If a person conceals facts about pre-existing fatal disease at the time of taking insurance, would it be a breach of insurance contract? NCDRC explains

National Consumer Disputes Redressal Commission

National Consumer Disputes Redressal Commission (NCDRC): The Coram of Dinesh Singh (Presiding Member) and Karuna Nand Bajpayee (Member) upheld the decision of the District Commission with respect to concealment of pre-existing fatal diseases at the time of taking insurance.

A revision petition was filed challenging the State Commission’s Order.

The dispute was with respect to the repudiation of the claim on the death of the insured. The parties in the present matter are the insurance company i.e., the petitioner and nominee/widow of the deceased insured was the respondent.

Repudiation of the claim was on the ground of concealment of pre-existing fatal diseases at the time of taking the insurance.

Crux

Whether or not the insured knew that he was suffering from fatal diseases, and he deliberately suppressed his medical condition when he took the policy.

The President of District Commission held that the insured had knowledge of his medical condition when he took the policy and he deliberately suppressed material facts when he took the policy. The other two members held that the insured came to know of his fatal diseases only subsequent to the taking of the policy, when the relevant tests and investigations were conducted in the hospital where he was admitted for treatment just before he died. Accordingly, the majority view was that the complaint deserved to be allowed.

State Commission observed that the onus of proving the fact that the insured had prior knowledge that he was suffering from fatal diseases and as such he deliberately suppressed these material facts at the time of filling up the proposal form was on the insurance co.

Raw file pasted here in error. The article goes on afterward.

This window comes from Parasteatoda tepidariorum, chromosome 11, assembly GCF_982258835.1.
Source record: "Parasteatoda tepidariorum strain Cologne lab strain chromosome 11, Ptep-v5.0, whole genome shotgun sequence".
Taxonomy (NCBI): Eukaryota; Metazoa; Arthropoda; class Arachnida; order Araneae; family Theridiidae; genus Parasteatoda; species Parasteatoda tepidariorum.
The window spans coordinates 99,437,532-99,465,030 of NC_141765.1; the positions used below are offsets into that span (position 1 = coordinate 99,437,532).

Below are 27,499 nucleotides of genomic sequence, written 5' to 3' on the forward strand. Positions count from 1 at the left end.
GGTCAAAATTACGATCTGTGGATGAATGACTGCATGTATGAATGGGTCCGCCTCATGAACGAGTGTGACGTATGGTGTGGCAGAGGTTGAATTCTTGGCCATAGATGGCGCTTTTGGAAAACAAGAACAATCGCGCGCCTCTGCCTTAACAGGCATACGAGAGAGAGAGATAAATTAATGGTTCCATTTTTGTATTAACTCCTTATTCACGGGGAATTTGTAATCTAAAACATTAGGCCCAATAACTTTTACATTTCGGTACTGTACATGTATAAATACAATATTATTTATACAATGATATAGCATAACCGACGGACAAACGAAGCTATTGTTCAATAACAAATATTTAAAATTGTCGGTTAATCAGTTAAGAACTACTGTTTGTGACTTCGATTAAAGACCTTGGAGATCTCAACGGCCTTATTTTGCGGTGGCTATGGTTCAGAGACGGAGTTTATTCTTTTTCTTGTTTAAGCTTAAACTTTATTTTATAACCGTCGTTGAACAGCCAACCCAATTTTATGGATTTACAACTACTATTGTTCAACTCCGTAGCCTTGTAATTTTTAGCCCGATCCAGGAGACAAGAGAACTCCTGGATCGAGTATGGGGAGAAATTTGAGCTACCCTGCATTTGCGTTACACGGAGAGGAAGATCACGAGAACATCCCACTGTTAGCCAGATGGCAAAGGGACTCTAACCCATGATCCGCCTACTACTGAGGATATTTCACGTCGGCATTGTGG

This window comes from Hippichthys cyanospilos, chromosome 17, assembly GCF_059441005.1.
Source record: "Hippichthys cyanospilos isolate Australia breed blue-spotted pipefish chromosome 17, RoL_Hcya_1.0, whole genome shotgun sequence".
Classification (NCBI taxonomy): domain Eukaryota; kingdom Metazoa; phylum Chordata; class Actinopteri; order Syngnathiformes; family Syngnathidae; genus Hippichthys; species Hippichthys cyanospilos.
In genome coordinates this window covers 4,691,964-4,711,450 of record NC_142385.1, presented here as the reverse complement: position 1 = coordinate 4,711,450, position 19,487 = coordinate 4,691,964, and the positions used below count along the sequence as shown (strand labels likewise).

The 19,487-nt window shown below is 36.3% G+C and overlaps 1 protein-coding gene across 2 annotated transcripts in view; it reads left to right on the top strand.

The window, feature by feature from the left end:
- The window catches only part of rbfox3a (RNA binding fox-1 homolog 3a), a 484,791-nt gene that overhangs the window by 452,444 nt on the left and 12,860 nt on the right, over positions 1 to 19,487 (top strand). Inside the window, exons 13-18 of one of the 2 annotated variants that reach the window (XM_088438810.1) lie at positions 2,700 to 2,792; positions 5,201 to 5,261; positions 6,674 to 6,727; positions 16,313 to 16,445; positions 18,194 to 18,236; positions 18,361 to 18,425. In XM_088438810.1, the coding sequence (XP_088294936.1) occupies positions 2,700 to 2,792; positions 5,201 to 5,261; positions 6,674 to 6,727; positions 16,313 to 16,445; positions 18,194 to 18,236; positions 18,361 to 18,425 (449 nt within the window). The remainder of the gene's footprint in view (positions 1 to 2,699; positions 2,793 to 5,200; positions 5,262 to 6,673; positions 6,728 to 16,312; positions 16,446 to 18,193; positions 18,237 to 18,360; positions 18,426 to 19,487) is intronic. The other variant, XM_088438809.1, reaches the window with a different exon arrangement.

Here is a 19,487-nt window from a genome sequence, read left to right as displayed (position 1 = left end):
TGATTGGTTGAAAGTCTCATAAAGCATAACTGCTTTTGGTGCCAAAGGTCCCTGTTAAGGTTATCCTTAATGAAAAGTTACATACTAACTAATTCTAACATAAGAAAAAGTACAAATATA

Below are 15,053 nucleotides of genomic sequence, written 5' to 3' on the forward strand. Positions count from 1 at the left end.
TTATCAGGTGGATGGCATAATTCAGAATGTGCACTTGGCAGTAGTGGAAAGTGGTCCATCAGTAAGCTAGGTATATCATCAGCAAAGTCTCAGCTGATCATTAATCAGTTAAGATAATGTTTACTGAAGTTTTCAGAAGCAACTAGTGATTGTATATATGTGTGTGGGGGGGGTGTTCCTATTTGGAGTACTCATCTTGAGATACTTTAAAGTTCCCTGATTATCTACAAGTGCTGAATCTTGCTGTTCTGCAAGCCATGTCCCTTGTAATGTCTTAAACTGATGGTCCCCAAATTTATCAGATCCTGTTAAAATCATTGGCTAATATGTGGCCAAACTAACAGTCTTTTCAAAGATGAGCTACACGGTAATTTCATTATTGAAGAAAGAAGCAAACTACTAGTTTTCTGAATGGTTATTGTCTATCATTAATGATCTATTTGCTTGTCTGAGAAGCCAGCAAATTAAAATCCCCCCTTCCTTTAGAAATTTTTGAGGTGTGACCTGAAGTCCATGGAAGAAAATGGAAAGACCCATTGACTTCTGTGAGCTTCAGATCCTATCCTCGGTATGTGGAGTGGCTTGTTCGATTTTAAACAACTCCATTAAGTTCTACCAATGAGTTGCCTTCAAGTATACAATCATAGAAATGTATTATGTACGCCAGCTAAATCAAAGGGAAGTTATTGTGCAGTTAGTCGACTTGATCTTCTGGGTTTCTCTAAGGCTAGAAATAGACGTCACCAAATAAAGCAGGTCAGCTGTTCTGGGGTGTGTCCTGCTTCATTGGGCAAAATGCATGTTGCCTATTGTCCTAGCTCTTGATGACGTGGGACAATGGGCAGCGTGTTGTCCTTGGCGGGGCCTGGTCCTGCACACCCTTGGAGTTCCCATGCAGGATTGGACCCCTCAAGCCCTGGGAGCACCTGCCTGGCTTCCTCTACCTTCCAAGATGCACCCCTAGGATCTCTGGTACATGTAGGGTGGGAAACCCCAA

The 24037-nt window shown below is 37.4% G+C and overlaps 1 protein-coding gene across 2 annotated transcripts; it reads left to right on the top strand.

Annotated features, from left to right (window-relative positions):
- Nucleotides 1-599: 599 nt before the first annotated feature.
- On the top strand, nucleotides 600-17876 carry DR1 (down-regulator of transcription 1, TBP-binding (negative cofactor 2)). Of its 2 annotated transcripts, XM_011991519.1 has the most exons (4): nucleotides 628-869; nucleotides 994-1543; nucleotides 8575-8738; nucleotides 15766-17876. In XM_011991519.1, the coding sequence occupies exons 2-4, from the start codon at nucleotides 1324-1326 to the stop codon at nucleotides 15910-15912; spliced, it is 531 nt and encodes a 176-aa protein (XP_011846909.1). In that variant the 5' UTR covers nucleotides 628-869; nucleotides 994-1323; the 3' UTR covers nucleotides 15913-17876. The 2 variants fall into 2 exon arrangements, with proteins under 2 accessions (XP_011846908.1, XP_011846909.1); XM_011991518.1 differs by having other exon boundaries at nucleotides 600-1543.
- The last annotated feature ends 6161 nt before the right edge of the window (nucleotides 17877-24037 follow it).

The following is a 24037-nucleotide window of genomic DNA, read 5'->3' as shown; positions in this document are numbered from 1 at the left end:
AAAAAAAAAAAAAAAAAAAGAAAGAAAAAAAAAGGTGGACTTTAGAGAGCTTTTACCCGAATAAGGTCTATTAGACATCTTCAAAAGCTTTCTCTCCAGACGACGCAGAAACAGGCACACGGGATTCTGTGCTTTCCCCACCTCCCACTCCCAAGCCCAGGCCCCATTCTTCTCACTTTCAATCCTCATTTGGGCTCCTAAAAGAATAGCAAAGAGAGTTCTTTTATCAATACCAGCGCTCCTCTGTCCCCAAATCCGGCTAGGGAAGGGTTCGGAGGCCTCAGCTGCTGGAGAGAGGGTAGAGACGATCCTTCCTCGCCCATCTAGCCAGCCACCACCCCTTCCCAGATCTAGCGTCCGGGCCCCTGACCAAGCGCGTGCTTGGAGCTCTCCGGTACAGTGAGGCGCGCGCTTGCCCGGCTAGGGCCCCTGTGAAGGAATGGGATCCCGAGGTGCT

Further, it was noted that, there was no evidence on record to show that the insured had knowledge that he was suffering from fatal diseases prior to taking the policy and there was inadequate evidence to support that he had deliberately suppressed his medical condition.

Decision of NCDRC

Coram held that the State Commission’s decision was well appraised reasoned order, and no perversity was found for interference.

The Commission agreed with the counsel for the insurance company that suppression of material facts about pre-existing disease/medical condition would undoubtedly be a breach of the insurance contract, which was of utmost good faith.

In the present matter, the onus of establishing the fact that there was a deliberate suppression of material facts was on the insurance company which onus it failed to discharge by adducing the adequate evidence to substantiate such contention.

In view of the above discussion, the petition was dismissed.

Therefore, the award by the District Commission was upheld by the State Commission and has been confirmed. [LIC of India v. Mamta Sipani, 2022 SCC OnLine NCDRC 41, decided on 2-3-2022]


Advocates before the Commission:

For the Petitioner: Mr. Jai Vardhan, Advocate for Ms. Harvinder Kaur, Advocate

For the Respondent: Mr. Yashvir Singh Kadiyan, Advocate

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